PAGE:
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Innula Zenovka
Posts: 7,040
Registered: ‎06-02-2009
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Re: Using a switch ?

Reply to shaun Mosswood - view message

We all found scripting difficult when we started, but it's not too hard once you stop telliing yourself it is.   I "knew" I couldn't script until I had an argument with someone who'd sold me a door script that didn't do what I wanted, and I thought "if an idiot like that can make scripts, even ones that don't work right, I can certanly do it better. How difficult can opening and closing a door be, anyway?".

Let's walk through a rather different way of doing it, which doesn't involve chat messages.

I don't know what " stretch on touch script" you are using, but let's assume it's something like the Curtain Script in the Wiki library, recently greatly simplified by Omei Qunhua.  

Copy that and past it into your pool cover, and play with the settings at the top until it's working how you want, on touch:

vector  ScaleLarge = <0.1, 3.0, 6.0>;
vector  ScaleSmall = <0.1, 3.0, 1.2>;

integer gSteps  = 20;   	// Number of steps in the shrink/expand process
float   gSwitch = 1.0;  	// Action on first touch. +1.0 = shrink, -1.0 = expand

 

Then, when you are happy with that, find the touch_start event in the script.  That's this bit:

 

    touch_start(integer total_number)
    {
	vector ScaleStep = (ScaleLarge - ScaleSmall) / gSteps;  // Compute the scale augment per step
	vector wscale = llGetScale();
	gSwitch *= -1;   	// Switch between stretch and contract
	integer i;
	for (i = 0; i < gSteps; i++)
	{
	    // It is more lag-friendly to incorporate a sleep per step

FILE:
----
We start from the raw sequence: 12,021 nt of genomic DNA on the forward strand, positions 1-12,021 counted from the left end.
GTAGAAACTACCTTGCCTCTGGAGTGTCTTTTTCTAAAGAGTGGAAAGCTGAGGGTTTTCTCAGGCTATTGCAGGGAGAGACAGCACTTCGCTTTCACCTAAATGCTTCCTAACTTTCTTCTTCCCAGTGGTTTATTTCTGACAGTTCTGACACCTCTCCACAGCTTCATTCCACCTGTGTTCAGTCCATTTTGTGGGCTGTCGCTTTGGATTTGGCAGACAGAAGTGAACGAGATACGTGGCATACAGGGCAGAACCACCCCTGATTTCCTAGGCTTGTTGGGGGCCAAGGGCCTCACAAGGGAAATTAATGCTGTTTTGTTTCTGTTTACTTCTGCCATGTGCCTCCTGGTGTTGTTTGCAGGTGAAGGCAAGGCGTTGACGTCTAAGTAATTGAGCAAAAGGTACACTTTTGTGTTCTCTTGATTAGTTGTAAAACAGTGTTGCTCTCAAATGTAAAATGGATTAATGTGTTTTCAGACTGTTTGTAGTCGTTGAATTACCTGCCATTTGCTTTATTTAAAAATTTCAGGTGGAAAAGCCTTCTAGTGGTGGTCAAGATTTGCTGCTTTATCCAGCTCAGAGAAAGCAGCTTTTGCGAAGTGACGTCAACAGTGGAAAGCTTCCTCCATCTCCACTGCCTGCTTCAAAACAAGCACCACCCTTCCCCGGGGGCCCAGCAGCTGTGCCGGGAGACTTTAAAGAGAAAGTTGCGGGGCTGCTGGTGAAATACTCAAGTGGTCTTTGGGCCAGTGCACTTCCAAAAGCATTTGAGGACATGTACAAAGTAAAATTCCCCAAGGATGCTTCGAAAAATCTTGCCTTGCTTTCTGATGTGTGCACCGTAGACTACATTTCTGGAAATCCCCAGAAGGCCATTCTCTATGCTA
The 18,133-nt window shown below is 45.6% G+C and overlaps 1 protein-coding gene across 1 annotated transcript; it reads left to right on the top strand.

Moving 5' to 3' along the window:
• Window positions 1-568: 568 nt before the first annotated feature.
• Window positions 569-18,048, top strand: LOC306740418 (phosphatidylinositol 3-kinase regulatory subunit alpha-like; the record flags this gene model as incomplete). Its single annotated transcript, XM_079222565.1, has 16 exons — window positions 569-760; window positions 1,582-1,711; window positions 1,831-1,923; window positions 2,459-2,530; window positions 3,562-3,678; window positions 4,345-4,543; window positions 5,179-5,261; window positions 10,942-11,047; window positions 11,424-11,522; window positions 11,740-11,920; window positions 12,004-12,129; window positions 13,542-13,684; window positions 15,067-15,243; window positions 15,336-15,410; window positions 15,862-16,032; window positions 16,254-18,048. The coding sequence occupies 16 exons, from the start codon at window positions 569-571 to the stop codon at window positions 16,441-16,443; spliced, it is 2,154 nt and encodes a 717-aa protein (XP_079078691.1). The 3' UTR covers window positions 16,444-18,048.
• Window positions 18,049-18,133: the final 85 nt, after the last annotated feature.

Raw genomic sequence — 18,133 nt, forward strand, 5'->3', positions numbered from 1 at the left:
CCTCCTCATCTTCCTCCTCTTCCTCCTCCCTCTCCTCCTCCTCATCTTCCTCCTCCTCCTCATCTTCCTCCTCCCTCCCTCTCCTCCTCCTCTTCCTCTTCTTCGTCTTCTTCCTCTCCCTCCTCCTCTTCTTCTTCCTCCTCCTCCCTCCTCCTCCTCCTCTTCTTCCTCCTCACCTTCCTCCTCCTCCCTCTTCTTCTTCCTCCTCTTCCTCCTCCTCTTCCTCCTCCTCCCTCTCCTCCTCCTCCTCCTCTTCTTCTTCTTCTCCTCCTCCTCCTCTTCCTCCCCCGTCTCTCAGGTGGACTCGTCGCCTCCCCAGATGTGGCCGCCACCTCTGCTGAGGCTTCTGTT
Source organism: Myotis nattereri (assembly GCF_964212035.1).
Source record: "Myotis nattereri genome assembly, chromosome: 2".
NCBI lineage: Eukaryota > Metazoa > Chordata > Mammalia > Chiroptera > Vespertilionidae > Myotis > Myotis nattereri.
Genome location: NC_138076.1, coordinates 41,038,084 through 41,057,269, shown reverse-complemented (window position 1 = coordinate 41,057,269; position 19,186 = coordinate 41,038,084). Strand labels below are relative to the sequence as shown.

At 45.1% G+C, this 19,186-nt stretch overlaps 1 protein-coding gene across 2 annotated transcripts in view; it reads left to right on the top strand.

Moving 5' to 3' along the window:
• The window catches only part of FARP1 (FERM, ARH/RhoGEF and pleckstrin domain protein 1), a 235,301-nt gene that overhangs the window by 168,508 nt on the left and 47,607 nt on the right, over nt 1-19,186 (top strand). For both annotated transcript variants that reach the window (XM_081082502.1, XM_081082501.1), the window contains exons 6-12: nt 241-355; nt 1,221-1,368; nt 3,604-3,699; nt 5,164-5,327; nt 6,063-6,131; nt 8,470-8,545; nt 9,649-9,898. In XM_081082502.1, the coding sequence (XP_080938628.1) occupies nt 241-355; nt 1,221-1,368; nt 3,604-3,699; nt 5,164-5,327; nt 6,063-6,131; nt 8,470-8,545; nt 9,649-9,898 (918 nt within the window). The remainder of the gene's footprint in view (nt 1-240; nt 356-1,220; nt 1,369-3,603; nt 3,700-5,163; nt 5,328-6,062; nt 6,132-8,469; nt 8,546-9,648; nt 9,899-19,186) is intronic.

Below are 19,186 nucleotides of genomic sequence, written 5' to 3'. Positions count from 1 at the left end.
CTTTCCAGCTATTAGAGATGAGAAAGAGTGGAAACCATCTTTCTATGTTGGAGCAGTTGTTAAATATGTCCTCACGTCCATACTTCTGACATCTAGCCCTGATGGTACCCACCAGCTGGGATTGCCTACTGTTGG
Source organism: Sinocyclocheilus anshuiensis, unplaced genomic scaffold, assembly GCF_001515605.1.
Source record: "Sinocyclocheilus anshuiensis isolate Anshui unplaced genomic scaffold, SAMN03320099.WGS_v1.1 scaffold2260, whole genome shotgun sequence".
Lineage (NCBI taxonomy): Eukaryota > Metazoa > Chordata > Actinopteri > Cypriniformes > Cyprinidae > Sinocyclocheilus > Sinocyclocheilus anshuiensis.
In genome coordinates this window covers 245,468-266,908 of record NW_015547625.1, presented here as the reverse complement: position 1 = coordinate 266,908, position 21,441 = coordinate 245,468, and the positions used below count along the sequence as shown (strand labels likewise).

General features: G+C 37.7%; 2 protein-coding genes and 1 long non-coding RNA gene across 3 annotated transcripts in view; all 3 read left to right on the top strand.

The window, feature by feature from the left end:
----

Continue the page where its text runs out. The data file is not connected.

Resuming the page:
// Rather than greatly increasing the number of steps
	    llSleep(0.1);  	
	    llSetScale(wscale + ScaleStep * i * gSwitch); 
	}
    }

 Change this to 

	link_message(integer sender_number, integer number, string message, key id)

	{
		if (message!="go"){ //if the message isn't "go"
			return; // ignore it -- not for us
		}
		vector ScaleStep = (ScaleLarge - ScaleSmall) / gSteps;  // Compute the scale augment per step
		vector wscale = llGetScale();
		gSwitch *= -1;   	// Switch between stretch and contract
		integer i;
		for (i = 0; i < gSteps; i++)
		{
			// It is more lag-friendly to incorporate a sleep per step
			// Rather than greatly increasing the number of steps
			llSleep(0.1);
			llSetScale(wscale + ScaleStep * i * gSwitch);
		}
	}

 So, what you have done is taken out the line touch_start (integer total_number), replaced it with link_message(integer sender_number, integer number, string message, key id), and added the little bit about 

if (message!="go"){ //if the message isn't "go"
			return; // ignore it -- not for us
		}

 at the start of that section.

This has told the script that, rather than respond to someone touching that prim, you want it to monitor link messages from other prims -- these are messages that prims in the same linkset can send each other, completely separate from the listen event -- and, if the message is "go" do the stretching and shrinking stuff it was doing before when you touched it.

Now, you need to make a script to send the message "go" to the pool cover.   This bit is easy:

default
{
	state_entry()
	{
	}

	touch_start(integer total_number)
	{
		if (llDetectedLinkNumber(0)==llGetLinkNumber()){//only respond if someone touches this particular prim
			llMessageLinked(LINK_SET,0,"go","");//send the message "go" to all the prims in the object.